Building product manufacturers are gutted at the limit of 100 staff being allowed to restart in Auckland's lockdown despite a national materials shortage putting home builders in limbo.
Businesses will find out this morning if they have approval from the Ministry of Business, Innovation and Employment (MBIE).
"At the moment MBIE is only able to authorise a total of 100 workers for three specified products," a ministry spokesperson said, referring to roofing steel, plasterboard, gypsum plaster and insulation.
MBIE said it had received 17 applications to restart from 14 companies that produce those materials.
Manufacturers of other products in short supply were able to request their products be included.
One manufacturer that applied to resume production with 70 staff said the cap of 100 workers across all businesses was ridiculous.
Employers and Manufacturers Association chief executive Brett O'Riley said it was disappointing given there had been weeks of discussion about getting some manufacturing up and running.
"It's disappointing. It represents just a fraction of the number of people we need to be working to allow the rest of New Zealand to operate at alert level 2."
He said many more products than those shortlisted by MBIE were in short supply.
"We think there could be at least 100 companies that could be applying for this and that's the reality of the supply chain in New Zealand and the reality of what's required to get the building industry back on its feet so this is very disappointing."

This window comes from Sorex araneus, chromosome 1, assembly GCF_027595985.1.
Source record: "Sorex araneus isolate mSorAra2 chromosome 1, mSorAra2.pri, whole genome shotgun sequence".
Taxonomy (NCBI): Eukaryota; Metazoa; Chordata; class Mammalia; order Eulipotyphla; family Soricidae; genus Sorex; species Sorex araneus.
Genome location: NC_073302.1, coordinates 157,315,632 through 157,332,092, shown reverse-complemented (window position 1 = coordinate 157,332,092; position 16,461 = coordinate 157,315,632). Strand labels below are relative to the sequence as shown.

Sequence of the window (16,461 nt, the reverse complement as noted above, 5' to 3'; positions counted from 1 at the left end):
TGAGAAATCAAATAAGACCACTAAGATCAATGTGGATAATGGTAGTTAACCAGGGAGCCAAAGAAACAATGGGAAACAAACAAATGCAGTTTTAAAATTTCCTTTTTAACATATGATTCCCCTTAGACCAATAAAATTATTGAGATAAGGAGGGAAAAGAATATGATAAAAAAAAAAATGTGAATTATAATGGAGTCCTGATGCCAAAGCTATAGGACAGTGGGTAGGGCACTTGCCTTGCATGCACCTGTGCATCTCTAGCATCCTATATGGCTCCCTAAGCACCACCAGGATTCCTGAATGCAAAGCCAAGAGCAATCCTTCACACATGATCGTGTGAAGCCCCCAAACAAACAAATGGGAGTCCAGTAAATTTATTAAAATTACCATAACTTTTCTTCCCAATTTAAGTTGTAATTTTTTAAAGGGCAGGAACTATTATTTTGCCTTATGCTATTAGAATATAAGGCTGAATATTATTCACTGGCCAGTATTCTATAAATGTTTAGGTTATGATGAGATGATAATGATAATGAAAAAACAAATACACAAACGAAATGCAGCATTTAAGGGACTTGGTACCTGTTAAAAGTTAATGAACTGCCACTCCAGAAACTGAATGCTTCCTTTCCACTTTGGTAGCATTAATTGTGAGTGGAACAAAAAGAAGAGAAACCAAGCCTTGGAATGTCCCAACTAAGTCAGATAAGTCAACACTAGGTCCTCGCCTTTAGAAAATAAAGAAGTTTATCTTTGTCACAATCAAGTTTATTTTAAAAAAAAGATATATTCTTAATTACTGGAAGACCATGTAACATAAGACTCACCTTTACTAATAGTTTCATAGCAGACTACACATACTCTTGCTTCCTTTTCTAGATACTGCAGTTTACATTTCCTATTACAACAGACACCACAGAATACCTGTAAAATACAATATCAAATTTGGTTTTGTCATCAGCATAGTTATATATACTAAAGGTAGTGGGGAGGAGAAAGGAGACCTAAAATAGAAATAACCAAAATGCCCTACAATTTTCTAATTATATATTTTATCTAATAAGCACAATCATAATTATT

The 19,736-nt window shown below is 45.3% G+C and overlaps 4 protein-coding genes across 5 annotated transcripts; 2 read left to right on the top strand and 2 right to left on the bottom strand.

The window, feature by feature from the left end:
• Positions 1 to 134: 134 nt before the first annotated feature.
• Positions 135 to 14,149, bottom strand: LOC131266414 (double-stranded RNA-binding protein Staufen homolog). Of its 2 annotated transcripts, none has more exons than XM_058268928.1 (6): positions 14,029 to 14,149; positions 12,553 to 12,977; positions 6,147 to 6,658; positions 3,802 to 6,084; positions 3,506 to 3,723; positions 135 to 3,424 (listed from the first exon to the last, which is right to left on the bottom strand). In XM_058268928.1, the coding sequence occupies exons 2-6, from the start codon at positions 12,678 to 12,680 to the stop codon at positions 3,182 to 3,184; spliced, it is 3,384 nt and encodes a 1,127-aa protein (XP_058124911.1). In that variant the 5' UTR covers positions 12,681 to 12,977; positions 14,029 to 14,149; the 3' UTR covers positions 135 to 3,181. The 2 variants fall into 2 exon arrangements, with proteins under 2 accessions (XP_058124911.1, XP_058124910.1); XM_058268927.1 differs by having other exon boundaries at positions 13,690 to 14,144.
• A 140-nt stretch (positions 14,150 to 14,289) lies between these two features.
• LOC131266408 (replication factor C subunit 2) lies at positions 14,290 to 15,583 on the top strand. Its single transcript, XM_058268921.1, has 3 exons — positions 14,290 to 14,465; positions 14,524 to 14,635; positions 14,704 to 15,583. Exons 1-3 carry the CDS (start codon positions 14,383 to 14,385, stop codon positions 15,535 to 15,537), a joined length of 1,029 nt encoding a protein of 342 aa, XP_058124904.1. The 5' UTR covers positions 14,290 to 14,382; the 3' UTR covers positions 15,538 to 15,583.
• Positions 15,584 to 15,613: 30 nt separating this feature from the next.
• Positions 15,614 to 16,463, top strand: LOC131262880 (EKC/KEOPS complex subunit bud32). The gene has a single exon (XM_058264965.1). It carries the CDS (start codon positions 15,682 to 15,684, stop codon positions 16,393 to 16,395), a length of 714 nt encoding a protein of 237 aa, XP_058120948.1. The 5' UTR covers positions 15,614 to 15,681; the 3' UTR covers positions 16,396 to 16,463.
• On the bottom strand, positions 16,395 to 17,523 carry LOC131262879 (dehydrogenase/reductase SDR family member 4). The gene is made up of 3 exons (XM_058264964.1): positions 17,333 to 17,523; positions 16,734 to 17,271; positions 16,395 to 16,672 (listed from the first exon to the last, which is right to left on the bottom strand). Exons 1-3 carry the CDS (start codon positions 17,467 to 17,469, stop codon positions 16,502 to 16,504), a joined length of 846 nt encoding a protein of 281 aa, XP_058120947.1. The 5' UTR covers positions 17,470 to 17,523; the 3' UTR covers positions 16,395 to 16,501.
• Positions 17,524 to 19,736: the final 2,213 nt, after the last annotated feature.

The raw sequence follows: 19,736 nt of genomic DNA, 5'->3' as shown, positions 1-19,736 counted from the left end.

MBIE said the businesses or services that were authorised to restart would only receive authorisation for seven days.
If Auckland is still under alert level 4 next week, the ministry said it would reconsider the authorisations issued to ensure the system was working effectively and fairly.
Metro Performance Glass chief executive Simon Mander said his business was looking to get one of the exemptions, but they would not be at full production.
"We will just be making the products that we're only able to make in Auckland but are unable to make in our plants and Christchurch, Wellington and Mount Maunganui.
"So those are sort of a larger-sized windows, specialist laminated safety glass and various other types of specialty glasses, so it would be only a subset of our Auckland factory and it would only be delivered south of the Bombay [hills]."
Metro would not have "anywhere near" the 100 staff members permitted working.
"There's a lot of precautions, there's all the social distancing, wearing masks, the cleaning regimes, and really strict control of keeping people in their bubble … so it's a very controlled environment."
"Our factories, are the people are very spread out and as well, they are very large volume factories. It's our view is that we operate a very, very tight regime."
Metro had been encouraging staff to be vaccinated and was happy with vaccination rates in its workforce, Mander said.